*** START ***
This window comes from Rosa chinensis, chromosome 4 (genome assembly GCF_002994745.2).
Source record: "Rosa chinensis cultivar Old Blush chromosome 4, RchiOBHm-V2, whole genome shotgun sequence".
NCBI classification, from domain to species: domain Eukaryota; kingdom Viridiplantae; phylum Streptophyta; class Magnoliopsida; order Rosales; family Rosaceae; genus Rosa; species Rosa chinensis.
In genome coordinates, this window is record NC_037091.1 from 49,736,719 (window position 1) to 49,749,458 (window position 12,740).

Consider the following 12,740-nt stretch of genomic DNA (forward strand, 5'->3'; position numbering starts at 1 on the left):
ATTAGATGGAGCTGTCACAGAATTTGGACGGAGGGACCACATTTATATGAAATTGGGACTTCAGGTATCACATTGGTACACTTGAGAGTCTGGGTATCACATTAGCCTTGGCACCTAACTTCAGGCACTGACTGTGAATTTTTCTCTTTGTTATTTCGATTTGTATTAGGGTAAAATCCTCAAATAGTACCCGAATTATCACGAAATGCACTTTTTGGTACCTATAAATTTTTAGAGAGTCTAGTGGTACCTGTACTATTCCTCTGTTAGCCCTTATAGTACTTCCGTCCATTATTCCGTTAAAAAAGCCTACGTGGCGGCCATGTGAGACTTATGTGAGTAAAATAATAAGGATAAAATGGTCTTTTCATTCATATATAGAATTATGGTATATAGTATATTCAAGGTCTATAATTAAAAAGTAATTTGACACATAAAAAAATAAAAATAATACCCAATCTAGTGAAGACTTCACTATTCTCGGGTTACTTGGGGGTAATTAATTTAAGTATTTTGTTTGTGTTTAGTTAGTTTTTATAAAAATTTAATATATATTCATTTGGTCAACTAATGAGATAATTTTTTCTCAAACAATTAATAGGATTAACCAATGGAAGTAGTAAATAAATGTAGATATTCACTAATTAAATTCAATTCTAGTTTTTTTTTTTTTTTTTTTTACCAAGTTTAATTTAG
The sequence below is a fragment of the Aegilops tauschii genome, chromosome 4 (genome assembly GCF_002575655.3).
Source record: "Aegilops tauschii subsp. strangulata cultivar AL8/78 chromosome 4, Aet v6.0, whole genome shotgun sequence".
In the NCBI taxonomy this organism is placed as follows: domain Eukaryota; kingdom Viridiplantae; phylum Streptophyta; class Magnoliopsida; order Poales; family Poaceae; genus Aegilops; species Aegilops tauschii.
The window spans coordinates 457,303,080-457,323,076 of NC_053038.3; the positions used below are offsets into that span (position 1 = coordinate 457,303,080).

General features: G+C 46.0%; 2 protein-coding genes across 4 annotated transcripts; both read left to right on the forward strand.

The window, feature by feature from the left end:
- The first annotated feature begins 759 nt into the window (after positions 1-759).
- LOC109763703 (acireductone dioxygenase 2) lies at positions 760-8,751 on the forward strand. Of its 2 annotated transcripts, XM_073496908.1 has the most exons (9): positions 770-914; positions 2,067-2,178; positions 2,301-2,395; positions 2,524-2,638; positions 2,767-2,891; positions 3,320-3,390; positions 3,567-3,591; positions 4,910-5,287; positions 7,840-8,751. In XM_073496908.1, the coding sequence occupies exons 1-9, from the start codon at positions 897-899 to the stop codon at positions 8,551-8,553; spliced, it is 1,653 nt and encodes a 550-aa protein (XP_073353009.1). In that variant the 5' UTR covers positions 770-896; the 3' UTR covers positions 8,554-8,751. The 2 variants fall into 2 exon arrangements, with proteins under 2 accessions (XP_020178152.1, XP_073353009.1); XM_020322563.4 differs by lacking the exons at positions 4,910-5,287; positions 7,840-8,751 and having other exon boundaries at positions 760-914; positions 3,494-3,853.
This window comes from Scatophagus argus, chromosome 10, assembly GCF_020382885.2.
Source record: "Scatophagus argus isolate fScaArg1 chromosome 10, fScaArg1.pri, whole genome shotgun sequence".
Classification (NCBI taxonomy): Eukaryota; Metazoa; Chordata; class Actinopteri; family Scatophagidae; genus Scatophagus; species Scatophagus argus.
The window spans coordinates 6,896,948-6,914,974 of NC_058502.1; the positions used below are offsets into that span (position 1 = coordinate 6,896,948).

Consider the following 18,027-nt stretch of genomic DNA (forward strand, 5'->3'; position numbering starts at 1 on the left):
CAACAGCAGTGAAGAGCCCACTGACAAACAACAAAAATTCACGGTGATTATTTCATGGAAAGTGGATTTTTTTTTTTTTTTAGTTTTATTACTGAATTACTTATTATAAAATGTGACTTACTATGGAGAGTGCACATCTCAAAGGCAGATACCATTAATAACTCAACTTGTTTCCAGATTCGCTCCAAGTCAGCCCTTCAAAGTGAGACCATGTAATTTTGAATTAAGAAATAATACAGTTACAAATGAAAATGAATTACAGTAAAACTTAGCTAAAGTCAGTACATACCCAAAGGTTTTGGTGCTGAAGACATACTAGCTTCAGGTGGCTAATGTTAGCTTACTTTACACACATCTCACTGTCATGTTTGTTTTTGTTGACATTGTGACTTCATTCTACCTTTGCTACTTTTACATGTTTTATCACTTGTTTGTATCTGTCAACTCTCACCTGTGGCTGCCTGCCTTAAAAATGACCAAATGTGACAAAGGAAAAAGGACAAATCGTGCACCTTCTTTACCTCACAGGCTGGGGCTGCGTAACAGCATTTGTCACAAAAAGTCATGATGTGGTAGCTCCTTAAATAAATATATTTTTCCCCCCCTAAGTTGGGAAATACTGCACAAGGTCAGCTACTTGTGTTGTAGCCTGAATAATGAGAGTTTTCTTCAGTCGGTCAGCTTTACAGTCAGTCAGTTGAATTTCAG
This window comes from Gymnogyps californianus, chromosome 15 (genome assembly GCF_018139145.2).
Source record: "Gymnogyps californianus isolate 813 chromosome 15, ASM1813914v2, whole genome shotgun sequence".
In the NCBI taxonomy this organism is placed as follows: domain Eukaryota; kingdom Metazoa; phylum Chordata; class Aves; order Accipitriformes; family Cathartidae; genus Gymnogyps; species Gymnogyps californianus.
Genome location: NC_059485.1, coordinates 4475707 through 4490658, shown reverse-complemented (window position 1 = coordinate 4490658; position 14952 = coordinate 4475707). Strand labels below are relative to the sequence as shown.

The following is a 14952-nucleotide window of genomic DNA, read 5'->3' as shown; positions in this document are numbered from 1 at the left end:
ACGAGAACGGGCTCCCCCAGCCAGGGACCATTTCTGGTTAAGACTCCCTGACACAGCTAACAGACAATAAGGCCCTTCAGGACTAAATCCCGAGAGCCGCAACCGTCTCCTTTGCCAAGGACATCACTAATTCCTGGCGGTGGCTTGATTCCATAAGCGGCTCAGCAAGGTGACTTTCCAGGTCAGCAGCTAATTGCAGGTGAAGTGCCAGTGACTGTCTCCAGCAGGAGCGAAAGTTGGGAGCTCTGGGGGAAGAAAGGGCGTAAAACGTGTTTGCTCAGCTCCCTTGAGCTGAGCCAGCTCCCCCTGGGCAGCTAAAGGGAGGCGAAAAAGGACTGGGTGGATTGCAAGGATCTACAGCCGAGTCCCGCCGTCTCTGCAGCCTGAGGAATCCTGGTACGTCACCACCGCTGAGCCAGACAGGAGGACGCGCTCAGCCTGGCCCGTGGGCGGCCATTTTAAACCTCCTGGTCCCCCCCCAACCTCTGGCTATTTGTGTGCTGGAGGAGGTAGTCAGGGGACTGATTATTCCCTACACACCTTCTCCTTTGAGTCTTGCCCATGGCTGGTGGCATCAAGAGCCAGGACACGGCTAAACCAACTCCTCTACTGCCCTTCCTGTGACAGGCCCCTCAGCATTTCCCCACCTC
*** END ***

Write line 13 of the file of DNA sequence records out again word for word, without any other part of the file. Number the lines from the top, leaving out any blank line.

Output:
- The first annotated feature begins 759 nt into the window (after positions 1-759).